Holding Antisemites Accountable.

Close this search box.

Biden Admin Unveils New National Strategy To Combat Rising Antisemitism

The White House released its first-ever national strategy to combat antisemitism on Thursday, touting over 100 new programs to combat record-high levels of anti-Jewish attacks in the U.S. in recent years.

The 60-page plan was released following a press conference Thursday at the White House with Second Gentleman Doug Emhoff, outgoing White House Domestic Policy Advisor Susan Rice and Homeland Security Advisor Dr. Elizabeth Sherwood-Randle. The administration’s strategy includes annual threat assessments by the FBI and Homeland Security, tasks the Department of Education with creating programs about fighting antisemitism for schools, includes antisemitism in diversity, equity and inclusion training for federal employees and pushes online platforms to have zero-tolerance policies for hate speech.

Democratic President Joe Biden said in a video released on his Twitter account that the plan is the most “ambitious and comprehensive” strategy against the “venom” of antisemitism.

“In the past several years, hate has been given too much oxygen, fueling a record rise in antisemitism,” Biden said. “Its simply wrong.”

Under the new strategy, the FBI and the National Counterterrorism Center will begin annual threat assessments of ” antisemitic drivers of transnational violent extremism.” The decision comes in light of recent FBI hate crime statistics showing anti-Jewish attacks increased to 814 incidents in 2021, with assaults increasing by 16% from 2020.

The plan tasked The Holocaust Memorial Museum with creating a U.S.-based Holocaust education research center to study Holocaust education in the U.S. and create materials and research to improve Americans’ awareness of the subject. The DOE is similarly launching an Antisemitism Awareness Campaign this year by working with schools to “amplify their efforts … that need help responding to an uptick in antisemitic activity.”

Multiple sports leagues will meet at an event hosted by the Foundation to Combat Antisemitism to discuss “all forms of hate” in sports, according to the plan. Social media is also a priority for the White House.

The White House partnered with over a dozen advocacy groups including the American Jewish Committee, National Basketball Players Association, the Interfaith Alliance and the Southern Poverty Law Center, among others, to create the plan, according to the White House fact sheet.

Some in the Jewish community, however, were not pleased to see organizations such as the Council for American-Islamic Relations (CAIR), which has accused Israel of being an “apartheid state,” among the White House consultants.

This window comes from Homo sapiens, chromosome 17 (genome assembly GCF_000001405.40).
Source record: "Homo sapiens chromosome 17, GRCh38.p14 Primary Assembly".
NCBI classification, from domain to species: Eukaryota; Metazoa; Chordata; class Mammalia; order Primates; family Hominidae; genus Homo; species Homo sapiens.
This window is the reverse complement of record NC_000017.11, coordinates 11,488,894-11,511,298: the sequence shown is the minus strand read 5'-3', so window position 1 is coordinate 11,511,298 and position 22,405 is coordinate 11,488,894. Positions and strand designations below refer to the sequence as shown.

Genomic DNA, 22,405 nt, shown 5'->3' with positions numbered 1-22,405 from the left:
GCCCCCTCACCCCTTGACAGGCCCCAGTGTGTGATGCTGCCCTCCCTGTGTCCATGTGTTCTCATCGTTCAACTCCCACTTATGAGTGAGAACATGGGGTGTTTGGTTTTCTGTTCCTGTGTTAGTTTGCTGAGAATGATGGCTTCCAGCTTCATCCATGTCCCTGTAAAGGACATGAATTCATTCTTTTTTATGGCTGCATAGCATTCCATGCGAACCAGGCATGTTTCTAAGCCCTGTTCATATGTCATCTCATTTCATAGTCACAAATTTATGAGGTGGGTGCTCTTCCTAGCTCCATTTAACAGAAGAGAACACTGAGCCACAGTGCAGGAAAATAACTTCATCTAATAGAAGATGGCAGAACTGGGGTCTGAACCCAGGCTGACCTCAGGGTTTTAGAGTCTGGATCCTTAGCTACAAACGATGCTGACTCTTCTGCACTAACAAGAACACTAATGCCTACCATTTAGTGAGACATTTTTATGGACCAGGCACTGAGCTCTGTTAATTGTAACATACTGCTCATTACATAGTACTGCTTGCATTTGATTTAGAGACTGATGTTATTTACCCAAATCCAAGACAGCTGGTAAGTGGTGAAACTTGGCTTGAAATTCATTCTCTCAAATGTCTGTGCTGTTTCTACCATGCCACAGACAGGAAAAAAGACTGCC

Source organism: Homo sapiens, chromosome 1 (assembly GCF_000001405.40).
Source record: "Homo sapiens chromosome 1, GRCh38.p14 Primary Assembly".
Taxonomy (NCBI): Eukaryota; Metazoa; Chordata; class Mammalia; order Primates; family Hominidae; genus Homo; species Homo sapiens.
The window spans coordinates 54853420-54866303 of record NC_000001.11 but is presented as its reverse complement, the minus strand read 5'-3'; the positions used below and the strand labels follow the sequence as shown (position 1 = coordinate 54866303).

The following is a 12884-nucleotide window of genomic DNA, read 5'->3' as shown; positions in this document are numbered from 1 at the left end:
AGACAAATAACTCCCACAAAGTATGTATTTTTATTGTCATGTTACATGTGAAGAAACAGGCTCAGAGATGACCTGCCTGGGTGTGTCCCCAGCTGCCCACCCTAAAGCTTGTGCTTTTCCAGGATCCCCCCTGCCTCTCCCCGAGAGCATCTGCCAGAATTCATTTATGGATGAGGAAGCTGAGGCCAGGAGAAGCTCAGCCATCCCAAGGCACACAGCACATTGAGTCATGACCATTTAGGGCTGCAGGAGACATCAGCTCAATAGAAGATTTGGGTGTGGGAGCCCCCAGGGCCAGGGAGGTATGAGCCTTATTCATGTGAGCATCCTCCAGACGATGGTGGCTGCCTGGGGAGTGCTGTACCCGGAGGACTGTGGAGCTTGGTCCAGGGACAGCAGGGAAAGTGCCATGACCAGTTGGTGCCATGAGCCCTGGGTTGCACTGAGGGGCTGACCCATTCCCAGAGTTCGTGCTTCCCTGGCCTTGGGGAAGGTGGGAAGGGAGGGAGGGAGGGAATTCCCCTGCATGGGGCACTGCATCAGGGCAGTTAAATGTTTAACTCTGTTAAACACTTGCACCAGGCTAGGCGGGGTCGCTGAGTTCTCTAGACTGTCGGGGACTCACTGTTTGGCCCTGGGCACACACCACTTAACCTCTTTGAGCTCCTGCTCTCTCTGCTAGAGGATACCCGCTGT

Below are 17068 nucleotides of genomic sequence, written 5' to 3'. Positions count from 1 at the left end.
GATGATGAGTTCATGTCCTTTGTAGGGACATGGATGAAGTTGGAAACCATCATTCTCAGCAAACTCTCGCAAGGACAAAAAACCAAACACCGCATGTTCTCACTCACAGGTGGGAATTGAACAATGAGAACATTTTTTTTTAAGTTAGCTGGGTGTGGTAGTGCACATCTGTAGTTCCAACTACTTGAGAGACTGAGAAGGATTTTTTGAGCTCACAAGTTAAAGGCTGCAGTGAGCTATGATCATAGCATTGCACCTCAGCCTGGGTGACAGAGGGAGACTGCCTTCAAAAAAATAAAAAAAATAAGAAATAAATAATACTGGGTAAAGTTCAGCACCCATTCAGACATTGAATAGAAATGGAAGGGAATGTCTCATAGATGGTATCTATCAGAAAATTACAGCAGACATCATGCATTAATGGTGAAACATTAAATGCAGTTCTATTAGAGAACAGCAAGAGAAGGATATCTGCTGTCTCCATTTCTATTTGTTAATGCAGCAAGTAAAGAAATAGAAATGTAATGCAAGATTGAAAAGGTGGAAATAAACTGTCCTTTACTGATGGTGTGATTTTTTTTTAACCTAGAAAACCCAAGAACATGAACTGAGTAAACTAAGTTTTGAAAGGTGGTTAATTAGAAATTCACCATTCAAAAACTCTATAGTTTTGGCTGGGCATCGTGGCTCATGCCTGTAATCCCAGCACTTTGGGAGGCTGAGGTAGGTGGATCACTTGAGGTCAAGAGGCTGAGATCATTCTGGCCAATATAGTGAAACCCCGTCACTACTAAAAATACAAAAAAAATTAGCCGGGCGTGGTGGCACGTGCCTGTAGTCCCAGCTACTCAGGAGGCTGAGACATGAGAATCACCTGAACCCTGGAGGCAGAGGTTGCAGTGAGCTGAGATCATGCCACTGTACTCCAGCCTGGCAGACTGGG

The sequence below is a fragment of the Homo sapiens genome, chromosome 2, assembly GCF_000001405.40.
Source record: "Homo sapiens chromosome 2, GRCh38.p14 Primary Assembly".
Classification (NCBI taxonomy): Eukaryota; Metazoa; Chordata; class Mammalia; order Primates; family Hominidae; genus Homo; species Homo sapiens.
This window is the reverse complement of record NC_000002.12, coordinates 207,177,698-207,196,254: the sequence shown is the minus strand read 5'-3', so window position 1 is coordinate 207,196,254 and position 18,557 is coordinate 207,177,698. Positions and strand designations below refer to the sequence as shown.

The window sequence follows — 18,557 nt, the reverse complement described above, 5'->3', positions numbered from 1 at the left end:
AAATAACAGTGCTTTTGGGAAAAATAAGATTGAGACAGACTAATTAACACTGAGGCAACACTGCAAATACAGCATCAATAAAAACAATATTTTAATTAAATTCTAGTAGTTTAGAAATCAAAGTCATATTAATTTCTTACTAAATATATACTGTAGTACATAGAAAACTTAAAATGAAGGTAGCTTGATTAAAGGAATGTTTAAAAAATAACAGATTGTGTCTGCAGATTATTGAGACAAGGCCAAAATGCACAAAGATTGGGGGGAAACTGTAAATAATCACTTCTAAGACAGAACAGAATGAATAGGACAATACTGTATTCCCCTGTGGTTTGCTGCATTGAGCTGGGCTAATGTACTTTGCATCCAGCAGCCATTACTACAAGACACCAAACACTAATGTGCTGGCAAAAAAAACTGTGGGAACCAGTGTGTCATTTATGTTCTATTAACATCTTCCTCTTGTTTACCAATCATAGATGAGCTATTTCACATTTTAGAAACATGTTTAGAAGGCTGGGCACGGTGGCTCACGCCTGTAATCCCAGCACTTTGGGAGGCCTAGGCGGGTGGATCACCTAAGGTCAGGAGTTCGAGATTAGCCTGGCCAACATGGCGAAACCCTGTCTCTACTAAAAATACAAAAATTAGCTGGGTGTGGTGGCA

Many in the Jewish community hoped that the Biden administration would include the International Holocaust Remembrance Alliance definition of antisemitism, created in 2016, as the set standard for the plan. The White House, however, only briefly mentioned the IHRA definition as well as the Nexus definition, viewed as a more progressive version of the IHRA, as “valuable tools to raise awareness.”

StopAntisemitism Executive Director Liora Rez told the Daily Caller News Foundation in a prepared statement that SA was “extremely disturbed” by parts of the White House’s plan, specifically that it did not exclusively include the IHRA.

“Against the advice of major antisemitism advocacy organizations, the plan does not use the IHRA definition to delineate what counts as antisemitism, instead relegating it to a brief paragraph that also includes the inferior, competing Nexus definition,” Rez said. “This flies in the face of the plan’s assertion that ‘If we cannot name, identify, and admit a problem, we cannot begin to solve it.’”

Biden’s plan goes further than targeting just antisemitism. The Department of Housing and Urban Development was charged with rooting out not only antisemitism, but “Islamophobia, and related forms of bias and discrimination,” according to the plan.

Federal DEI training will also include subjects on both antisemitism and Islamophobia, while small businesses will be put in touch with community resources to learn how to combat “antisemitism, Islamophobia, and other forms of hate,” among multiple other initiatives.

Rez told the DCNF that these measures, while good on their own, don’t “belong” in a national strategy on antisemitism.

“The plan will not even allow antisemitism to stand alone, repeatedly mentioning planned executive actions to fight ‘antisemitism, Islamophobia, and related forms of bias and discrimination,’” Rez said. “Fighting Islamophobia and other bigotries is an excellent goal, but it does not belong in this particular antisemitism strategy.”

Other Jewish advocates expressed a more positive outlook on the strategy. Roz Rothstein, co-founder and CEO of StandWithUs, an educational organization that supports Israel and fights antisemitism, told the DCNF that SWU applauded the “comprehensive nature of the plan.”

“We are pleased that the administration recognizes the preeminence of the IHRA Working Definition in helping to identify and raise awareness about antisemitism, ” Rothstein said. “While we maintain our concerns that the reference to alternative definitions could create unnecessary confusion, we are hopeful that the administration’s embrace of the IHRA definition will be evident in the implementation of the overall plan. We are encouraged in this hope by the plan’s expression of unequivocal support for the State of Israel’s legitimacy and its condemnation of antisemitic attacks against the Jewish State.”

The White House and CAIR did not immediately respond to the DCNF’s request for comment.